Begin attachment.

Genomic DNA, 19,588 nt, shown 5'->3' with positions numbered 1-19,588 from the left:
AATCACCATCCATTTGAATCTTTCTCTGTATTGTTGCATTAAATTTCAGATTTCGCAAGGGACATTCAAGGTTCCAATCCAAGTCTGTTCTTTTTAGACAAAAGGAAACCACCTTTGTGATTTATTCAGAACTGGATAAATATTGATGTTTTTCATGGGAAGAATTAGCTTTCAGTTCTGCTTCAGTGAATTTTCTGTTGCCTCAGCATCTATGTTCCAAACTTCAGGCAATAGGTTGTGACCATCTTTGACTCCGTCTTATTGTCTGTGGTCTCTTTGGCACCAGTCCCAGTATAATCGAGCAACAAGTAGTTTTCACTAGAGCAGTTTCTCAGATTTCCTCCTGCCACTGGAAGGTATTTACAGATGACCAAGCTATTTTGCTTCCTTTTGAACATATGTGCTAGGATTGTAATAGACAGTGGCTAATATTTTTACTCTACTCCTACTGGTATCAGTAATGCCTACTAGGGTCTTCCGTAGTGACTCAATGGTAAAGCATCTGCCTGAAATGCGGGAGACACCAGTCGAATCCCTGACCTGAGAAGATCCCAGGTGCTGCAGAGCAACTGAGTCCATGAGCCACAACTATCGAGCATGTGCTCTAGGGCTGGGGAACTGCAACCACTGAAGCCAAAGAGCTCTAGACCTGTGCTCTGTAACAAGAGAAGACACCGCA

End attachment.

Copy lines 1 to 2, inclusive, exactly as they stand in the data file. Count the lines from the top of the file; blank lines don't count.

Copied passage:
Genomic DNA, 19,588 nt, shown 5'->3' with positions numbered 1-19,588 from the left:
AATCACCATCCATTTGAATCTTTCTCTGTATTGTTGCATTAAATTTCAGATTTCGCAAGGGACATTCAAGGTTCCAATCCAAGTCTGTTCTTTTTAGACAAAAGGAAACCACCTTTGTGATTTATTCAGAACTGGATAAATATTGATGTTTTTCATGGGAAGAATTAGCTTTCAGTTCTGCTTCAGTGAATTTTCTGTTGCCTCAGCATCTATGTTCCAAACTTCAGGCAATAGGTTGTGACCATCTTTGACTCCGTCTTATTGTCTGTGGTCTCTTTGGCACCAGTCCCAGTATAATCGAGCAACAAGTAGTTTTCACTAGAGCAGTTTCTCAGATTTCCTCCTGCCACTGGAAGGTATTTACAGATGACCAAGCTATTTTGCTTCCTTTTGAACATATGTGCTAGGATTGTAATAGACAGTGGCTAATATTTTTACTCTACTCCTACTGGTATCAGTAATGCCTACTAGGGTCTTCCGTAGTGACTCAATGGTAAAGCATCTGCCTGAAATGCGGGAGACACCAGTCGAATCCCTGACCTGAGAAGATCCCAGGTGCTGCAGAGCAACTGAGTCCATGAGCCACAACTATCGAGCATGTGCTCTAGGGCTGGGGAACTGCAACCACTGAAGCCAAAGAGCTCTAGACCTGTGCTCTGTAACAAGAGAAGACACCGCA